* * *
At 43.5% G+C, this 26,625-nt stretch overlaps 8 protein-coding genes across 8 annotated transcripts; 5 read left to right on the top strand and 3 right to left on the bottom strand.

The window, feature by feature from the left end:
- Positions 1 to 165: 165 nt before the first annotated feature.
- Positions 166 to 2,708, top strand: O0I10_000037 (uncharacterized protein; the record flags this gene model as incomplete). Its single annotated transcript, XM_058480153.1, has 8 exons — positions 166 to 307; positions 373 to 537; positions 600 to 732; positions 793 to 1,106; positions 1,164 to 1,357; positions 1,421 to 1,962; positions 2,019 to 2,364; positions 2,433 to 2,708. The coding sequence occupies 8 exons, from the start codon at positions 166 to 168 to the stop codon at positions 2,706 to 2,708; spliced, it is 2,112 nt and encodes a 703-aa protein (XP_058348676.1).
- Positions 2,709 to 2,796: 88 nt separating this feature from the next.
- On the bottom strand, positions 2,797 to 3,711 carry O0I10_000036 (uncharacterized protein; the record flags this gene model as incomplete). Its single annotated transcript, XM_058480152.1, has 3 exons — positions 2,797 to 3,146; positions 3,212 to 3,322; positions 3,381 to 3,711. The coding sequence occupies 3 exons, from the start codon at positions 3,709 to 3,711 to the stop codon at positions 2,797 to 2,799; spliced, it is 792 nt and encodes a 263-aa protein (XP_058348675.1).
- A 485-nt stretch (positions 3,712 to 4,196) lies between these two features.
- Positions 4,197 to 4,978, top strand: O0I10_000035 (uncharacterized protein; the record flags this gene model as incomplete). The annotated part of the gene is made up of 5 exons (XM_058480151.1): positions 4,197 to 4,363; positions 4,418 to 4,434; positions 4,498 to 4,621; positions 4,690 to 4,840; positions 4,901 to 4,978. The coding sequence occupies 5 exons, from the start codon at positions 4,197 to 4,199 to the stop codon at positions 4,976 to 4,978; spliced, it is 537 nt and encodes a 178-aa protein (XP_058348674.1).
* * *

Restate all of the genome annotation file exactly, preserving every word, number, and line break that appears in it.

At 43.5% G+C, this 26,625-nt stretch overlaps 8 protein-coding genes across 8 annotated transcripts; 5 read left to right on the top strand and 3 right to left on the bottom strand.

The window, feature by feature from the left end:
- Positions 1 to 165: 165 nt before the first annotated feature.
- Positions 166 to 2,708, top strand: O0I10_000037 (uncharacterized protein; the record flags this gene model as incomplete). Its single annotated transcript, XM_058480153.1, has 8 exons — positions 166 to 307; positions 373 to 537; positions 600 to 732; positions 793 to 1,106; positions 1,164 to 1,357; positions 1,421 to 1,962; positions 2,019 to 2,364; positions 2,433 to 2,708. The coding sequence occupies 8 exons, from the start codon at positions 166 to 168 to the stop codon at positions 2,706 to 2,708; spliced, it is 2,112 nt and encodes a 703-aa protein (XP_058348676.1).
- Positions 2,709 to 2,796: 88 nt separating this feature from the next.
- On the bottom strand, positions 2,797 to 3,711 carry O0I10_000036 (uncharacterized protein; the record flags this gene model as incomplete). Its single annotated transcript, XM_058480152.1, has 3 exons — positions 2,797 to 3,146; positions 3,212 to 3,322; positions 3,381 to 3,711. The coding sequence occupies 3 exons, from the start codon at positions 3,709 to 3,711 to the stop codon at positions 2,797 to 2,799; spliced, it is 792 nt and encodes a 263-aa protein (XP_058348675.1).
- A 485-nt stretch (positions 3,712 to 4,196) lies between these two features.
- Positions 4,197 to 4,978, top strand: O0I10_000035 (uncharacterized protein; the record flags this gene model as incomplete). The annotated part of the gene is made up of 5 exons (XM_058480151.1): positions 4,197 to 4,363; positions 4,418 to 4,434; positions 4,498 to 4,621; positions 4,690 to 4,840; positions 4,901 to 4,978. The coding sequence occupies 5 exons, from the start codon at positions 4,197 to 4,199 to the stop codon at positions 4,976 to 4,978; spliced, it is 537 nt and encodes a 178-aa protein (XP_058348674.1).